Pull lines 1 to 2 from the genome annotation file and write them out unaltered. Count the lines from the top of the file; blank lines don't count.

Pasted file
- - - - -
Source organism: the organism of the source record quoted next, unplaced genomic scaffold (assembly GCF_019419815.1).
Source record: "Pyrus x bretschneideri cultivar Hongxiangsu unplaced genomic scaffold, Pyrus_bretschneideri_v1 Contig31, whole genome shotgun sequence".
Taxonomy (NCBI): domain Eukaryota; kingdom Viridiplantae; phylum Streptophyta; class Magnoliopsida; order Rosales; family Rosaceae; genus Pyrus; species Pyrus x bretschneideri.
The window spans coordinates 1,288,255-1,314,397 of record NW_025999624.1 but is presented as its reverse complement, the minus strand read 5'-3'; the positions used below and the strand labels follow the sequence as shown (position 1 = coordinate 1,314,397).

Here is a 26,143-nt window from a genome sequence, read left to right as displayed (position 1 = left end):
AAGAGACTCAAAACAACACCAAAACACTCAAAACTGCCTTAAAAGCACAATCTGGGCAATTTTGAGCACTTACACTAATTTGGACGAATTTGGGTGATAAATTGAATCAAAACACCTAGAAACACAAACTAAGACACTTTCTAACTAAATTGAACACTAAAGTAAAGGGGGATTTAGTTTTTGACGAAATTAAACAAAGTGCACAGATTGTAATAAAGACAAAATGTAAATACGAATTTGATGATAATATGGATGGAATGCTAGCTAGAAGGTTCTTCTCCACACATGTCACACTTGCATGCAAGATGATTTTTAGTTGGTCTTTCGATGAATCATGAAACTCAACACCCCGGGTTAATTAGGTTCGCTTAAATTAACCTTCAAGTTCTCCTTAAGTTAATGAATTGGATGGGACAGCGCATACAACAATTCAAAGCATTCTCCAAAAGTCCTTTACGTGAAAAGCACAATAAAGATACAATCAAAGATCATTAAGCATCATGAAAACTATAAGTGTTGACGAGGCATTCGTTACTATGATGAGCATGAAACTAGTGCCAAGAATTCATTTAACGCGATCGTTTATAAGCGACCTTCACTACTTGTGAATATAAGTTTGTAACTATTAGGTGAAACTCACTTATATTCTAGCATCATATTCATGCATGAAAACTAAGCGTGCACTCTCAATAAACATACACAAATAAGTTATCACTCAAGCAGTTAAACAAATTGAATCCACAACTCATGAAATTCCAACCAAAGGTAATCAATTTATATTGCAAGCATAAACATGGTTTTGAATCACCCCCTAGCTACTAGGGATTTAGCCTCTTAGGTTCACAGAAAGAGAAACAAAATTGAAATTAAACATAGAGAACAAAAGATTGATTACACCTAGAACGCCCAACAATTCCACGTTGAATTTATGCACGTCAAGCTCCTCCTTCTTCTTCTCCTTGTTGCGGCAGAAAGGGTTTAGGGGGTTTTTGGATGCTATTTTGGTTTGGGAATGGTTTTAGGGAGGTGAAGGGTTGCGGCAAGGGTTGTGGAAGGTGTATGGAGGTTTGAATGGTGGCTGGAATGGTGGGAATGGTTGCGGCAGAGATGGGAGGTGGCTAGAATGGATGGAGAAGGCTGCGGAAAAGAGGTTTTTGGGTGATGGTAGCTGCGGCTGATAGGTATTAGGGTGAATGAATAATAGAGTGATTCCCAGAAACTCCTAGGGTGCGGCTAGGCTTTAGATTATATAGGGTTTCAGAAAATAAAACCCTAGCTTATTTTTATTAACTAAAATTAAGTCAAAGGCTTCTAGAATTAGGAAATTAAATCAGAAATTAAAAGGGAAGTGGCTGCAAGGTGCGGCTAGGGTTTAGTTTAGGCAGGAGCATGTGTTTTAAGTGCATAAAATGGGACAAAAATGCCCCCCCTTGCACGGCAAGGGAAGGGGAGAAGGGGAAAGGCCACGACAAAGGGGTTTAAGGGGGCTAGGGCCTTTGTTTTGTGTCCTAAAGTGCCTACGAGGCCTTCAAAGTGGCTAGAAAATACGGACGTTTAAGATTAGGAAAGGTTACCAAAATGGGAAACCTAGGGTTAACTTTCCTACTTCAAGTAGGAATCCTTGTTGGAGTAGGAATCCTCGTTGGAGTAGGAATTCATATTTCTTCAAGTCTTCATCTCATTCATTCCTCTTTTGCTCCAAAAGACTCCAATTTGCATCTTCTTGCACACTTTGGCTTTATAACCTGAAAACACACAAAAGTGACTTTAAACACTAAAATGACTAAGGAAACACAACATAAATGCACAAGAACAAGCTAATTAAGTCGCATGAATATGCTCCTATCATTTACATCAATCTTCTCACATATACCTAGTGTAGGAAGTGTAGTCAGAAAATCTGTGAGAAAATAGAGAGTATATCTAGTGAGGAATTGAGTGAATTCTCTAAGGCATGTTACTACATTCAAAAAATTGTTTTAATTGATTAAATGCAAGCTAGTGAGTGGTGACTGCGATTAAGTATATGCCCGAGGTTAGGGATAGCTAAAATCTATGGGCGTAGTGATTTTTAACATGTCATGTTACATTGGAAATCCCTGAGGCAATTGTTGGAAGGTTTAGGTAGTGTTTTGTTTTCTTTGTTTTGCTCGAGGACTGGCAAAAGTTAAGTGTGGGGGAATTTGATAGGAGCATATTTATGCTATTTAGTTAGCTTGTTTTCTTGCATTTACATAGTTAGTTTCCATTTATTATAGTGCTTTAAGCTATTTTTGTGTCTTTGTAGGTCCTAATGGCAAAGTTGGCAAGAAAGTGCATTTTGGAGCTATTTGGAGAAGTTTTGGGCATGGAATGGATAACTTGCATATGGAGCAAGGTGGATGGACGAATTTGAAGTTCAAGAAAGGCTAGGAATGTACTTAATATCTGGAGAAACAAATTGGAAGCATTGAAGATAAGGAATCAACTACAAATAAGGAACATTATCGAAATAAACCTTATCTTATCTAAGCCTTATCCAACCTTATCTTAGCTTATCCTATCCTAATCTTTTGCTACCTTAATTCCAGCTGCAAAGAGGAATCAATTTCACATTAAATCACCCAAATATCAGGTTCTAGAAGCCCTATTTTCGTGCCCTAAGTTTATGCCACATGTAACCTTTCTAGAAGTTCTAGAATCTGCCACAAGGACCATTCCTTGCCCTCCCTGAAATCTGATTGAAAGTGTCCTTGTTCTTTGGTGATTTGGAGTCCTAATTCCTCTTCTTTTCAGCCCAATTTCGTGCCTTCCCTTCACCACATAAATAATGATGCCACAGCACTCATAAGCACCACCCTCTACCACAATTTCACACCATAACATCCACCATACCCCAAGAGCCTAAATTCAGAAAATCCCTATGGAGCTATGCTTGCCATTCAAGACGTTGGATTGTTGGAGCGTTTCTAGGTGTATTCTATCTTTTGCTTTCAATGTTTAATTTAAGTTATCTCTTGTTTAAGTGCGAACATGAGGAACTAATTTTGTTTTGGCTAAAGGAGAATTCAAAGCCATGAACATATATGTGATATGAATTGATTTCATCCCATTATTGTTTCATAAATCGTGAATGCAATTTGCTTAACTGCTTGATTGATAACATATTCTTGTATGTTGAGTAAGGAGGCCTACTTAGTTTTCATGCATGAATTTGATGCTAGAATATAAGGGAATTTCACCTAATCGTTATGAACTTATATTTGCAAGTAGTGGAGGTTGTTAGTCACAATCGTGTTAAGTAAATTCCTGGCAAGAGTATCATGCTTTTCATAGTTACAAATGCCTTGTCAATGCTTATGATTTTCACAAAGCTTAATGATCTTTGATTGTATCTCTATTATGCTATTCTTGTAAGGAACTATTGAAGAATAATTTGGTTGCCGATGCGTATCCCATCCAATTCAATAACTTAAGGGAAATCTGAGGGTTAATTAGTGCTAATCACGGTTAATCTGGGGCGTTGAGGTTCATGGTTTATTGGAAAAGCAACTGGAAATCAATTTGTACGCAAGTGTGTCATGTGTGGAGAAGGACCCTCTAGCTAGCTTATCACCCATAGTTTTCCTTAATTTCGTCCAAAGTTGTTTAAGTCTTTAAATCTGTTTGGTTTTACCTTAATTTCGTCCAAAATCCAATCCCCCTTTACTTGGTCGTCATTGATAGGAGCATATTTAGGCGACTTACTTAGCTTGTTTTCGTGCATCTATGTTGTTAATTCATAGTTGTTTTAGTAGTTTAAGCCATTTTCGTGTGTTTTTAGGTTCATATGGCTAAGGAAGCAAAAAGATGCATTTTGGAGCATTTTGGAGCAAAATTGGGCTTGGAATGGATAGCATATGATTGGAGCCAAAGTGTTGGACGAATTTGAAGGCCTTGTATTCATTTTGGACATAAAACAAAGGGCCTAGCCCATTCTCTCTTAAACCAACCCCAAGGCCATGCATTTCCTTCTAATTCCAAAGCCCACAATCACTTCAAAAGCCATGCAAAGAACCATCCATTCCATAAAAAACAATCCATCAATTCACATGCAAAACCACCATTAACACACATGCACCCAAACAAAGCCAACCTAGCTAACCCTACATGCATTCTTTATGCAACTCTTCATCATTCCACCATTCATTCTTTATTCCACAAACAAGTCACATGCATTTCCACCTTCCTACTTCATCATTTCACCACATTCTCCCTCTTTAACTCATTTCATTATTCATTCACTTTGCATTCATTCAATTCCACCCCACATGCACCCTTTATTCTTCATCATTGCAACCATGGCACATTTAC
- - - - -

Source organism: the organism of the source record quoted next, unplaced genomic scaffold (assembly GCF_019419815.1).
Source record: "Pyrus x bretschneideri cultivar Hongxiangsu unplaced genomic scaffold, Pyrus_bretschneideri_v1 Contig31, whole genome shotgun sequence".